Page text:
ddn readers explain the ‘brain drain’

In response to our February column, readers explain why students in foreign countries choose to advance their education on American soil, only to take their expertise and training abroad later.

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Last month, after President Barack Obama in his State of theUnion address touched on some of the challenges facing professional educationand training in the United States, I posed these questions to readers: Why dostudents from foreign countries choose to advance their education on Americansoil, only to take their expertise and training abroad later? What can Americado to keep those we educate here, where they can contribute meaningfully to oureconomy and innovation?
Judging from the many thoughtful reader responses Ireceived, which also requested that I withhold names to protect reputations andprevent employer retaliation, the column struck a nerve. The topic of the"brain drain" seems to be a complex and controversial one, but many of ourreaders were kind enough to share their experiences and observations—as long asI kept them anonymous.
Interestingly, most readers who responded were as criticalof the government's role in the phenomenon as the president was of oureducational system.
"It would help if the government reduced some of thenegative influences it has on science," M.N. writes. "It funds a lot of goodfundamental research, but then it creates a business environment that is toonegative to start businesses and keep them in the U.S. I hope President Obamaworks on both aspects in the coming years—science funding, but also a betterbusiness climate. He has not sent good signals in the first couple of years."
"A.G.," who works for a research lab and pharma technologydeveloper, is equally critical of the government's contribution to the braindrain. Every level of government, she argues, "burdens businesses with lawsdesigned to 'protect' everyone but the business itself. Who would want to startup a business when you have to deal with healthcare reform, labor laws,environmental regulation, etc.? The foreign students can return to their nativecountries and find jobs in American companies relocated there to more freelyrun their operation."
But A.G. sees a larger, more worrisome problem: "Youngpeople graduating from high school have little ambition or motivation for theirfuture," she writes. "Most of the students in high school today have no realinterest in a career and often live at home—far beyond what earlier generationsdid. They don't move out, become educated or learn a trade and liveindependently. This is probably due primarily to our politicians preachingabout entitlements, so people have no motivation to be self-sufficient, likeextending unemployment for 99 weeks. Why work when the government can take careof you?"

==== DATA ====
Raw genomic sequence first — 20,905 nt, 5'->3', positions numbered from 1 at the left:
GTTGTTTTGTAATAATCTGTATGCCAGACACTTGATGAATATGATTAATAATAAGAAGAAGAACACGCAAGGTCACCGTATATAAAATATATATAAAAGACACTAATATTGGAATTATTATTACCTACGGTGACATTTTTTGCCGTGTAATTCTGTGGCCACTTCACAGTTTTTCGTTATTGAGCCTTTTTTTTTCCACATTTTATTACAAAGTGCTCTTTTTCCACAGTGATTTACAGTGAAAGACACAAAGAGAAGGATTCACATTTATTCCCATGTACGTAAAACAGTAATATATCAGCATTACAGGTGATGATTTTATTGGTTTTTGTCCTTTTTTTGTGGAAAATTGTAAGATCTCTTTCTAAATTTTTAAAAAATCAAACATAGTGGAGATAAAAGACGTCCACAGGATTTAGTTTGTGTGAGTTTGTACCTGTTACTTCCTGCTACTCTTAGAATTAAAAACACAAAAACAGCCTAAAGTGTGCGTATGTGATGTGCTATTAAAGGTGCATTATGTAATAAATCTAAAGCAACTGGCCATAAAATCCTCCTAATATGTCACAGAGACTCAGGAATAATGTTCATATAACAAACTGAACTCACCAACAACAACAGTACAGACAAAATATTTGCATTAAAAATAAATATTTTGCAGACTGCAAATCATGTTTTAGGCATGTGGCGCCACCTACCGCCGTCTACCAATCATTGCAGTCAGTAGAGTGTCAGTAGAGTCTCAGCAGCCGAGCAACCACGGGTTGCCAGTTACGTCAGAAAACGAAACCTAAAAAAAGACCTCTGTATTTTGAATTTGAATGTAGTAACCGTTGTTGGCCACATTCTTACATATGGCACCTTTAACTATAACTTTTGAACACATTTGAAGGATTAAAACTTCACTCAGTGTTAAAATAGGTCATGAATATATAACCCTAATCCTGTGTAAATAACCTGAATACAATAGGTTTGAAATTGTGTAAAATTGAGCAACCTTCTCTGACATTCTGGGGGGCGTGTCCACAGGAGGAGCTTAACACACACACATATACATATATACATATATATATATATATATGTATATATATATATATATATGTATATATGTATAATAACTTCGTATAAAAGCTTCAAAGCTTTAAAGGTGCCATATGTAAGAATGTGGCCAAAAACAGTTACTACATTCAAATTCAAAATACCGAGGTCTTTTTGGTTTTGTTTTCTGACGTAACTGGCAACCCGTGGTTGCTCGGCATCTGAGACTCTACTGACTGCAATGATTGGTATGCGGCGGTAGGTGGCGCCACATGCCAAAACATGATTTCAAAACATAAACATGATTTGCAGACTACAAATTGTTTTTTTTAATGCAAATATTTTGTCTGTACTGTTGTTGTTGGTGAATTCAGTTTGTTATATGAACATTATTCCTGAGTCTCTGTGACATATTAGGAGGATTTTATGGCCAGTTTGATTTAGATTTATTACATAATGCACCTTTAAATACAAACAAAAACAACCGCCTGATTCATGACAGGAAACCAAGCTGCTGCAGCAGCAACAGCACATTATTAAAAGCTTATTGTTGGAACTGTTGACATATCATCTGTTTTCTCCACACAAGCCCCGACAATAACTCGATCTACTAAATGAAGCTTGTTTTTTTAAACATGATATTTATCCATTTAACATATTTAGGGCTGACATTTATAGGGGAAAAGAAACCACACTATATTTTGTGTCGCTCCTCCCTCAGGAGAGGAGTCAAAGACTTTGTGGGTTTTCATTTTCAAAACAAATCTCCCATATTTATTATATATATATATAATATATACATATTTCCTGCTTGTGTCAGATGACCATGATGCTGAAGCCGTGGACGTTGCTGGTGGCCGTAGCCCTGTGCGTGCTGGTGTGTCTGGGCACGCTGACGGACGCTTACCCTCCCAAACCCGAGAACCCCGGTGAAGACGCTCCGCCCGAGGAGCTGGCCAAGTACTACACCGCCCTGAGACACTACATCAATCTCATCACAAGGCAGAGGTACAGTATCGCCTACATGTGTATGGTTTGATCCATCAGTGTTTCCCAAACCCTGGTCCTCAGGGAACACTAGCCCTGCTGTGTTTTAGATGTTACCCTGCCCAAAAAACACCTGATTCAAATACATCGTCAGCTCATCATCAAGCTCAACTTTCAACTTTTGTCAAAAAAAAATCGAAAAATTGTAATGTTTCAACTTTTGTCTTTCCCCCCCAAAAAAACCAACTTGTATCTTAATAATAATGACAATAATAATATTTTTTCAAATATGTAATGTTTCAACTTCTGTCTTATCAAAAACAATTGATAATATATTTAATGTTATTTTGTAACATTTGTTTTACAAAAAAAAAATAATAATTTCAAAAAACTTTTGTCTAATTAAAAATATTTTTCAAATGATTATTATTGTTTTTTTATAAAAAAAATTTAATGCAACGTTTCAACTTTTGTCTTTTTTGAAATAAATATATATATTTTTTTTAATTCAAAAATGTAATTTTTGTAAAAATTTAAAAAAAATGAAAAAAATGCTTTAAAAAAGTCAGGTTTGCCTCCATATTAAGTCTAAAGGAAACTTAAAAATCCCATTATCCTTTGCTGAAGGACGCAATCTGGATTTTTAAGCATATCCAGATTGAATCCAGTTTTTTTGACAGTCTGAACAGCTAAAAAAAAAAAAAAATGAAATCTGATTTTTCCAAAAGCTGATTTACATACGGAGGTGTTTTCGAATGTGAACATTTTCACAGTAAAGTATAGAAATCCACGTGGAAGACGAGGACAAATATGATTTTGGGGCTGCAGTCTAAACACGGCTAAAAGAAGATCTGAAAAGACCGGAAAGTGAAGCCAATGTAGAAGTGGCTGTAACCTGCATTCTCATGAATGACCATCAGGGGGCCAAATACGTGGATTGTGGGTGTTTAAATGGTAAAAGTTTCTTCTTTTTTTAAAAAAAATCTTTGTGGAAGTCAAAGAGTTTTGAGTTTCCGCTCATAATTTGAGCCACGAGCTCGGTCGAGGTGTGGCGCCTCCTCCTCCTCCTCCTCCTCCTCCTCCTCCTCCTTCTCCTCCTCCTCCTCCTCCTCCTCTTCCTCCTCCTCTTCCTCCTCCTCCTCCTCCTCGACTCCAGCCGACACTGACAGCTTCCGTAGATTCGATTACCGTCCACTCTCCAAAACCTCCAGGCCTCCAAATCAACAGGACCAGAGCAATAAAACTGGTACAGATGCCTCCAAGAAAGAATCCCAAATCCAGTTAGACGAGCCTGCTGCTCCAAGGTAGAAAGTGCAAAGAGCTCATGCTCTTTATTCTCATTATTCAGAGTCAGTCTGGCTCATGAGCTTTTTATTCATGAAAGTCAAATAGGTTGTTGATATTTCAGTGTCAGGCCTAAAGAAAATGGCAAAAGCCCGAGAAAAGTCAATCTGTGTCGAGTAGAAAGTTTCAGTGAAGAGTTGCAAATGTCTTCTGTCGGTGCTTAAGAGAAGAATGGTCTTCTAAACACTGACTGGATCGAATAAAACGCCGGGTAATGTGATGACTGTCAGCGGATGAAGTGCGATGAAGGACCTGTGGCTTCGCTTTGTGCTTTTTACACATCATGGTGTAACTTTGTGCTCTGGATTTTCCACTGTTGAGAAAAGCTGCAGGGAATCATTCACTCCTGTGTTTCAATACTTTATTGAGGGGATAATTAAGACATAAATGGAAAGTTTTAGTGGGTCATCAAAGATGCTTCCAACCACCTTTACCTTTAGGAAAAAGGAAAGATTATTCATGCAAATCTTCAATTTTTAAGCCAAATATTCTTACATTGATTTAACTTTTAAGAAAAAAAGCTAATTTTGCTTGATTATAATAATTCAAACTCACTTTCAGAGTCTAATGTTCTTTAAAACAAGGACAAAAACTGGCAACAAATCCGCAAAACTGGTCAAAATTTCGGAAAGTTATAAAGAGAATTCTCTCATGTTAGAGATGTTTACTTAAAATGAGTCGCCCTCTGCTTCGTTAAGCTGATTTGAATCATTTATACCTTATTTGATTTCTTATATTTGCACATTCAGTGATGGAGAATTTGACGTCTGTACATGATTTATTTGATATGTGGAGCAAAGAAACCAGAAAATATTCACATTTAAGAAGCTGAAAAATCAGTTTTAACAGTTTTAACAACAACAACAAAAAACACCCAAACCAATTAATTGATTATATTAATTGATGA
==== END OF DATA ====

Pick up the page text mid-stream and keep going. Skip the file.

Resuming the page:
"R.P." is one of the students about which I inquired. She cameto the United States for her post-doctorate degree, she writes, "for one singlereason: to be able to get a research position back home ASAP." But then R.P.fell in love with an American, and the couple thought the United States "wouldoffer more possibilities for a two-body problem."
"Wrong assumption," R.P. writes. "Now we are consideringother countries, as it does not make any sense to try to stay in a countrywhere research seems to be falling to pieces." She cites "pharma companieslaying off thousands of researchers" as well as "research funding decreasingand becoming more and more conservative—excellent idea: We'll fund you afterthe idea is done, which we will call preliminary data."
Another reader, "B.D," opines that foreign graduate studentsare under tremendous pressure to "take their degree and leave."
"The pressures that push foreign students to leave arerising salaries and opportunities overseas, decreasing/stagnant salaries andopportunities in the United States and increased difficulty in getting a visato remain here," he writes.
But B.D. doesn't buy into the argument that the cause of"brain drain" is not a lack of educational talent or opportunities. Heattributes the phenomenon to current business practices in the pharma andbiotech industries.
"Many companies are saying that they can't hire 'qualified'workers in the United States, but they are simultaneously laying offsignificant portions of their U.S.-based staff," B.D. writes. "That shouldraise a red flag to their qualified worker argument. I believe they are usingit as a justification to investors, customers and U.S. labor authorities tohire additional workers overseas. Positions are rarely moved directly overseas.Jobs cut at one site (usually in the U.S.) are added in another (usuallyoverseas). Educational trends follow job opportunities and salaries, not theother way around."
Finally, "A.B.," who works for a top 10 pharma, isn't quiteas cynical about the brain drain. In fact, in his view, "the best outcome froma global perspective for foreign students is that they return to theircommunities and use what they have learned in the United States to promoteeconomic development, respect for democracy and human rights.
"The U.S. would eventually reap the rewards of a more stableglobal political environment and better trading partners," A.B. argues.
For more reader feedback, and to weigh in with feedback ofyour own, visit our blog at www.drugdiscoverynews.com/blog, where we willcontinue this interesting discussion. 

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